Does global trade have a future?
‘Since the start of my academic career, I have never had a student critical of international trade. Only until recently has this positive opinion changed,’ stated Anu Bradford, Professor of Law and International Organization at Columbia University. The prolonged economic stagnation, she claimed, has played a role in changing attitudes, along with a failure of elites to recognise citizens’ legitimate concerns and promote an inclusive globalisation.
As a panellist of the event ‘Does global trade have a future?’ hosted by the Martens Centre on 11 January 2017, Prof. Bradford gave her opinion on the current state of play in international trade and the potential ways forward. The Executive Director of the Wilfried Martens Centre, Tomi Huhtanen, invited panellists to reflect on how the current backslide against international trade agreements could be stopped.
The Transatlantic Trade and Investment Partnership (TTIP) formed an important part of the discussion. Up to this date, no agreement has been reached and the deadline for its conclusion has passed. Christofer Fjellner MEP (EPP, Sweden), however, expressed some hope that it could be finalised at some point in the future, when the new US administration may be open for business again – provided that Europe will solve its internal difficulties.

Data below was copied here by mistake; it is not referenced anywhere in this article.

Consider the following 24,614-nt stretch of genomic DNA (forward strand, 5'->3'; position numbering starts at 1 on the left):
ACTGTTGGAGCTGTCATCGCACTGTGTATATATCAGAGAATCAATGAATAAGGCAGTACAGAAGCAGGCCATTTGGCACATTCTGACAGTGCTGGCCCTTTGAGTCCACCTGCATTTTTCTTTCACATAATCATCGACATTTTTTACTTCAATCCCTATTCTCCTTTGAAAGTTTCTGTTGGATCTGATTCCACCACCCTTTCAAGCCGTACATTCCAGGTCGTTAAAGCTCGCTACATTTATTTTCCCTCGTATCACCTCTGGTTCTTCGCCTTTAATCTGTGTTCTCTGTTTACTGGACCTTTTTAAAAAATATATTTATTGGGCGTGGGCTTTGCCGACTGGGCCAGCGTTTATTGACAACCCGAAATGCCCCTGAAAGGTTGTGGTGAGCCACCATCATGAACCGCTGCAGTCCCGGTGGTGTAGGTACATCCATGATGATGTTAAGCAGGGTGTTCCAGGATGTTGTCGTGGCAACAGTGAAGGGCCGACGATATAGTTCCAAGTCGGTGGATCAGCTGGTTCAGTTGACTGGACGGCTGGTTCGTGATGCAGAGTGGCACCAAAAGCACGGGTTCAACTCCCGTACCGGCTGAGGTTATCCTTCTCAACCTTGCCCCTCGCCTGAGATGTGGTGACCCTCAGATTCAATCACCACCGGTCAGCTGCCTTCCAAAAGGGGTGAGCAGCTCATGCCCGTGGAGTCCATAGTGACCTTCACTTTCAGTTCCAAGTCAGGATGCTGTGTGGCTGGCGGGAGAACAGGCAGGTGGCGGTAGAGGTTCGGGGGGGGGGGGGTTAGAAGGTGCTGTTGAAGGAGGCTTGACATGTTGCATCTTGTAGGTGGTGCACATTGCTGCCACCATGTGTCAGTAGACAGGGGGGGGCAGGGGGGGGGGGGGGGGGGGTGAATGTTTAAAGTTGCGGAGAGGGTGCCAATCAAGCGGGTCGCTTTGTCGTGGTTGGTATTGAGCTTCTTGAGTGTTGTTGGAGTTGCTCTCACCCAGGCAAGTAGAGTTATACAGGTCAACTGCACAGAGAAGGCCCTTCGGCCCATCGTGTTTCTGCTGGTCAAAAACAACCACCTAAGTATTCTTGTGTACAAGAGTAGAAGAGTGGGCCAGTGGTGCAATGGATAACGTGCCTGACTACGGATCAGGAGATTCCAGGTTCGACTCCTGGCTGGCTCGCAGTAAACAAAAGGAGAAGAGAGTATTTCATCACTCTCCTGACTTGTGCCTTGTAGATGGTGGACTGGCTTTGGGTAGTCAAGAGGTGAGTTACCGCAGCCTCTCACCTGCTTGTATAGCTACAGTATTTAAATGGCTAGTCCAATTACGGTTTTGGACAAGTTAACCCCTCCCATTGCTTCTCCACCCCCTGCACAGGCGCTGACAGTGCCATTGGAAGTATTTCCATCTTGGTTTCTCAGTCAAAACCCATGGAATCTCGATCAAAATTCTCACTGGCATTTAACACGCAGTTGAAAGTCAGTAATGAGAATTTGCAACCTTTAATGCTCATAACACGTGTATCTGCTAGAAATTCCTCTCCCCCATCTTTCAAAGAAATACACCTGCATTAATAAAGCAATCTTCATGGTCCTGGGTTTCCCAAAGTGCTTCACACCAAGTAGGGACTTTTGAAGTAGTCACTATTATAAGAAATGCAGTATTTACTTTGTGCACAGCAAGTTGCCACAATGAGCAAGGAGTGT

At the moment, European leaders should not focus on blaming the new president Donald Trump for the failure of TTIP but show their own willingness to continue negotiations.
André Sapir, Senior Fellow at Bruegel and Professor at Université Libre de Bruxelles, stated that the economic case for trade and trade liberalisation remains strong and holds the promises of improving allocation of resources globally and nationally.
It is important, however, to distinguish between trade agreements for which the EU has exclusive competence and mixed agreements that are broader and involve national regulatory issues such as consumer and environmental protection. Citizens should have been more engaged in the process of negotiating TTIP, an agreement of the second type.
In order for EU trade policy to have a future, Prof. Sapir and Prof. Bradford emphasised the need for more transparency and an unambiguous commitment from the EU towards its trading partners. The recent difficulties with the ratification of the EU-Canada Comprehensive Economic and Trade Agreement (CETA) sent a negative signal and it will be necessary to rectify and learn from the mistakes that the EU made on this occasion.